Cabinet approves bigger pay hike for junior public servants

Mileage to not go down, Red Kabney allowance removed, Vehicle quota monetization looked at

After gathering extensive feedback from the public, media, social media, its MPs, other political parties and other stakeholders the Cabinet’s version of the Pay Commission recommendation has a much bigger hike for junior and mid-level civil and public servants.

A reliable source in the government said that there will be a major percentage hike for the lower and mid-level civil and public servants.

The hike at the lowest levels will be well above what was earlier proposed taking them close to the DNT’s commitment of a minimum wage of around Nu 450 a day which is around nu 13,500 to Nu 14,000 per month.

Similarly, the pay percentages at the O level, S level and P level have also been accordingly adjusted giving higher percentages but with much higher percentages for the lower levels. There is a smaller hike at the higher levels.

The original pay commission recommendation at the ESP level was 29 percent coming to around Nu 9,000-11,700 and 23 percent for GSP coming to around 9,465-12,315.

At the O level it was 21 percent, 18 percent at the S level, 16 percent at the P and SS4-1level, 15 percent at the Executive and Specialists level and 14 percent for secretaries, MPs, Ministers and Constitutional posts.

The cabinet examined the idea of giving lump-sum amounts based on the views of some ministers, but the idea was dropped after it was not found to be feasible and too expensive.

There was also a danger of then doing the opposite of disappointing senior civil servants who would be equated to junior civil servants.

A big question would be how the government can afford to give higher percentage hikes given the limited resources.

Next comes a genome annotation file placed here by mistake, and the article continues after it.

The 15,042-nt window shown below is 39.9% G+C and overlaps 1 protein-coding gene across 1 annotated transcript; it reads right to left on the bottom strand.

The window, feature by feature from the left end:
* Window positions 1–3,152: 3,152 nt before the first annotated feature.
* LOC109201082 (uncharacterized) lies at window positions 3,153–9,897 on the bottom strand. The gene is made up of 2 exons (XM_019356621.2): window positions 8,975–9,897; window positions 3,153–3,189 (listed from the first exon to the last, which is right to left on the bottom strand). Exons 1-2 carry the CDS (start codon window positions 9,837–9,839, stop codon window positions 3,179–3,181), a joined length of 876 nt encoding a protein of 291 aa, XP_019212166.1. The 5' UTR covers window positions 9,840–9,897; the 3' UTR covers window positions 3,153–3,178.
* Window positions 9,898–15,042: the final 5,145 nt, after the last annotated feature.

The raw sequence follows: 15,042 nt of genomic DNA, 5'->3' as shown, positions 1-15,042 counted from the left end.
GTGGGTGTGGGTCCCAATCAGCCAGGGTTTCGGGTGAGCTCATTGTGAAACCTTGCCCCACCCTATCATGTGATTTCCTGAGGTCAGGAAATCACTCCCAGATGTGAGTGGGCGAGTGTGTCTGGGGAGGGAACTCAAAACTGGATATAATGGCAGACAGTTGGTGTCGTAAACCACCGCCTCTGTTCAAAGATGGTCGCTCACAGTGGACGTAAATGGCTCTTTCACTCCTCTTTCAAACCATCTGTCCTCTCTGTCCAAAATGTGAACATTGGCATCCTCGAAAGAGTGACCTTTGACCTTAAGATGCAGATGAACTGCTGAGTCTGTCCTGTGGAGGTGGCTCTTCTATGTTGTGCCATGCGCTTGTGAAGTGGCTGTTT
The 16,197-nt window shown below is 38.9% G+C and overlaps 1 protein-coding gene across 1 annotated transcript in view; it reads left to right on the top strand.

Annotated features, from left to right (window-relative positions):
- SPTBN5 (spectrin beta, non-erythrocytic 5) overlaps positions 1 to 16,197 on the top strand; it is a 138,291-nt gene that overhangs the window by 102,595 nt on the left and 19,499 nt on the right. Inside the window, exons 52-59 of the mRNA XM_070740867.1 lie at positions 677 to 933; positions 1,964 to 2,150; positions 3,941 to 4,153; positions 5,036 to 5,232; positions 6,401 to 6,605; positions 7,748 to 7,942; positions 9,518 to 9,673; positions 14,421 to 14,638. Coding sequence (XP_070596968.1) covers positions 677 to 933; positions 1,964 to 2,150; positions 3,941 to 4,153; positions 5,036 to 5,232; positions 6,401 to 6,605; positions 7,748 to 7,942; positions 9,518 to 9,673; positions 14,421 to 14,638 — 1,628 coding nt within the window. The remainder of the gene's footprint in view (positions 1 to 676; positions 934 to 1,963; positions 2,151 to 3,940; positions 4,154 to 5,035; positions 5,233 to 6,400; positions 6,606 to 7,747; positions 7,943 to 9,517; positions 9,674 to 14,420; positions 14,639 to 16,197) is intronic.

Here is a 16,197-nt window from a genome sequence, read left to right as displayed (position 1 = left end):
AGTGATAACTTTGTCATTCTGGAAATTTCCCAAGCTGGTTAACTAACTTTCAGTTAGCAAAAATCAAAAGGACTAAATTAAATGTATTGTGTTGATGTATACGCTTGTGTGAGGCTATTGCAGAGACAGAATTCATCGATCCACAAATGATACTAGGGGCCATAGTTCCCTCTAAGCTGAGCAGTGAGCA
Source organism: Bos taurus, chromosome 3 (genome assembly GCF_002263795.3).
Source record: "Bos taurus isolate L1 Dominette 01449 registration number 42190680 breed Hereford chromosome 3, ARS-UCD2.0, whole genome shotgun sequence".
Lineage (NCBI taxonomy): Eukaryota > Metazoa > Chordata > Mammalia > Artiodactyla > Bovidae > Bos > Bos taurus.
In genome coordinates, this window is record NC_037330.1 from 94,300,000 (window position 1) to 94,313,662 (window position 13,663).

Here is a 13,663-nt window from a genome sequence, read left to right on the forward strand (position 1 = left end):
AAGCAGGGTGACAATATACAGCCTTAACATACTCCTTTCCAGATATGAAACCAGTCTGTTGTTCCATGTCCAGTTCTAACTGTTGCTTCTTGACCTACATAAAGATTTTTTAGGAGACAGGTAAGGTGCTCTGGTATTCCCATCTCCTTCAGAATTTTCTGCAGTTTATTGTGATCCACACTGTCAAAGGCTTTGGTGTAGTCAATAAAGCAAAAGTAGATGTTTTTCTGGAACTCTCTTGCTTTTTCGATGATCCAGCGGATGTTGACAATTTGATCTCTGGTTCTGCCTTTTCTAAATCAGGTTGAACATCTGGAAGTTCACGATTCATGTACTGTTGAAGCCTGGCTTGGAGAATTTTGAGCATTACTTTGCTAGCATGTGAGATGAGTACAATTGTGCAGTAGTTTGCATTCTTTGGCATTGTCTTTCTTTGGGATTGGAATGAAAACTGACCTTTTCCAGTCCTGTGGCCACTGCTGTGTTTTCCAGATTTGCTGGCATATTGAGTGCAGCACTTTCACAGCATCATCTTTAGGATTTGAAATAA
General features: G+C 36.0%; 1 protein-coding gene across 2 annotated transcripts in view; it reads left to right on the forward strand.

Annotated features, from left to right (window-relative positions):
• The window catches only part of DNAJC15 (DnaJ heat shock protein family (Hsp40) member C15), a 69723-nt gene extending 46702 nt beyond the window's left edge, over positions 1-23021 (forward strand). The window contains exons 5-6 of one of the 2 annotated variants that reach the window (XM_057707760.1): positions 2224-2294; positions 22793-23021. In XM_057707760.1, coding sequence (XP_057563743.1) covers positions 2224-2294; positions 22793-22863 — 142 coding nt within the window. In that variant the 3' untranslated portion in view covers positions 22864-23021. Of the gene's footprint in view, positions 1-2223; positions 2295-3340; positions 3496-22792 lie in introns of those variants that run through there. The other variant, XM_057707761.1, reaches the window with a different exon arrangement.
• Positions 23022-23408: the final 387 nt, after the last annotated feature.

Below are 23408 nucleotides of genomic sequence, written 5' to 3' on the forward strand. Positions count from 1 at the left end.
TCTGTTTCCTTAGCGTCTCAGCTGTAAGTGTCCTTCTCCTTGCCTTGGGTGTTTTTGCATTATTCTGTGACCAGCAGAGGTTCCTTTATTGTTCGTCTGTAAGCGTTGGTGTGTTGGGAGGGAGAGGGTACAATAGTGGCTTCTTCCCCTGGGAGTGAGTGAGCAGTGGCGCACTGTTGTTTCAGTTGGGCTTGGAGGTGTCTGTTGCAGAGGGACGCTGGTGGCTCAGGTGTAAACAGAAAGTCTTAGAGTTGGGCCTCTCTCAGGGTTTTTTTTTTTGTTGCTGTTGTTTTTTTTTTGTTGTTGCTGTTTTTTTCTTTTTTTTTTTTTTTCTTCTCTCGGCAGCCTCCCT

Here, it has been learnt that with the government not implementing the Performance Based Incentive (PBI), Nu 881.38 mn has been freed up. This amount is around 20 percent of the total salary hike amount of Nu 4.238 bn per year.

In addition to this the annual budget document for 2019-20 shows that the final amount allocated for the hike is Nu 4.530 bn per year which is an addition of another Nu 292 mn a year.

This means that the cabinet has an additional total amount of Nu 1.173 bn to reallocate as pay hikes and allowances.

Also, contrary to some speculation that ministers and MPs are not taking a hike, they will be taking a hike though it will be a minimal one in terms of percentage.

The argument here seems to be that the pay commission report should not be taken as an opportunity for political grand-standing, otherwise it would impact the pay of ministers and MPs in the longer run.

Another consideration for taking a hike was inflation and expenditure that MPs and Ministers have to make in keeping with their posts.

In terms of the vehicle quota, it is already too late for MPs since most have already taken the ‘Prado Quota’ so it will be kept at status quo for now.